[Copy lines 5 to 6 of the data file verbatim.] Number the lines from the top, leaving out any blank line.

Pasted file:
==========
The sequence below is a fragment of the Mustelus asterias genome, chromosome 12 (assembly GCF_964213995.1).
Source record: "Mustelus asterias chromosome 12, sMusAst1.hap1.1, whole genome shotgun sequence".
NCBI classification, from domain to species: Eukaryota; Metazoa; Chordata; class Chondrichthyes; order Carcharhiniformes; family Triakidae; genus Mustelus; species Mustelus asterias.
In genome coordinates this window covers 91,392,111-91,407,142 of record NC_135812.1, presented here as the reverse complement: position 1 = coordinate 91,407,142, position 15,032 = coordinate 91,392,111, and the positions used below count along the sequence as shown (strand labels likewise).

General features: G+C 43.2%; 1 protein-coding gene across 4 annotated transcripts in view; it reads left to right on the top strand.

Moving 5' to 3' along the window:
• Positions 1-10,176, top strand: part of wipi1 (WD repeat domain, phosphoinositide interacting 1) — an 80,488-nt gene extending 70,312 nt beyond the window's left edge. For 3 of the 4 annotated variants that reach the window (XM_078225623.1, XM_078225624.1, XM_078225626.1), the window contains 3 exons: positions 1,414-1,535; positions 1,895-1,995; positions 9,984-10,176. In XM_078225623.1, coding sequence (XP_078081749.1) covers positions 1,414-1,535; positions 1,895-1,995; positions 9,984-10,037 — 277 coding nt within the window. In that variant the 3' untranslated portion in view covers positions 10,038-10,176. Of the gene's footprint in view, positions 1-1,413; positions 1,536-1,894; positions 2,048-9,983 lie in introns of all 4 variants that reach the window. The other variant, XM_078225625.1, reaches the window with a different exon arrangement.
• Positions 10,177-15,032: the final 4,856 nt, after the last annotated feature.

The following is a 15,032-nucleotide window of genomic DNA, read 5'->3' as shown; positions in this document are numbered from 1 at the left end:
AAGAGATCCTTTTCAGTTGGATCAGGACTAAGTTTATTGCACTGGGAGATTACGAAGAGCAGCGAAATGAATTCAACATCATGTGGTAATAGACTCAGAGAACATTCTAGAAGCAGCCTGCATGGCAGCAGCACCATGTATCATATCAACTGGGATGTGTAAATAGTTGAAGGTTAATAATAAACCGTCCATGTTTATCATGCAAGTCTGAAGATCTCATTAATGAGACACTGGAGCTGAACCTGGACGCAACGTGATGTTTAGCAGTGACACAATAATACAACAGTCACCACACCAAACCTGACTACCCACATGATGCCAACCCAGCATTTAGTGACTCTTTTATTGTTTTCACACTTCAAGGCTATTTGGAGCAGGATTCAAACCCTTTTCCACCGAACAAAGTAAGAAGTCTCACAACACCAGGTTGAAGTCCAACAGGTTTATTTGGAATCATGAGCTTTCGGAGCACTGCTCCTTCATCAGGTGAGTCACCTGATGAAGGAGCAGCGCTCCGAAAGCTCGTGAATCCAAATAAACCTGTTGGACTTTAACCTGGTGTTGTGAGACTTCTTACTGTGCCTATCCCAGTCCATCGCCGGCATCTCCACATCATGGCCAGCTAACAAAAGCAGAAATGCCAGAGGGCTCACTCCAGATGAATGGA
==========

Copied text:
General features: G+C 43.2%; 1 protein-coding gene across 4 annotated transcripts in view; it reads left to right on the top strand.

Moving 5' to 3' along the window: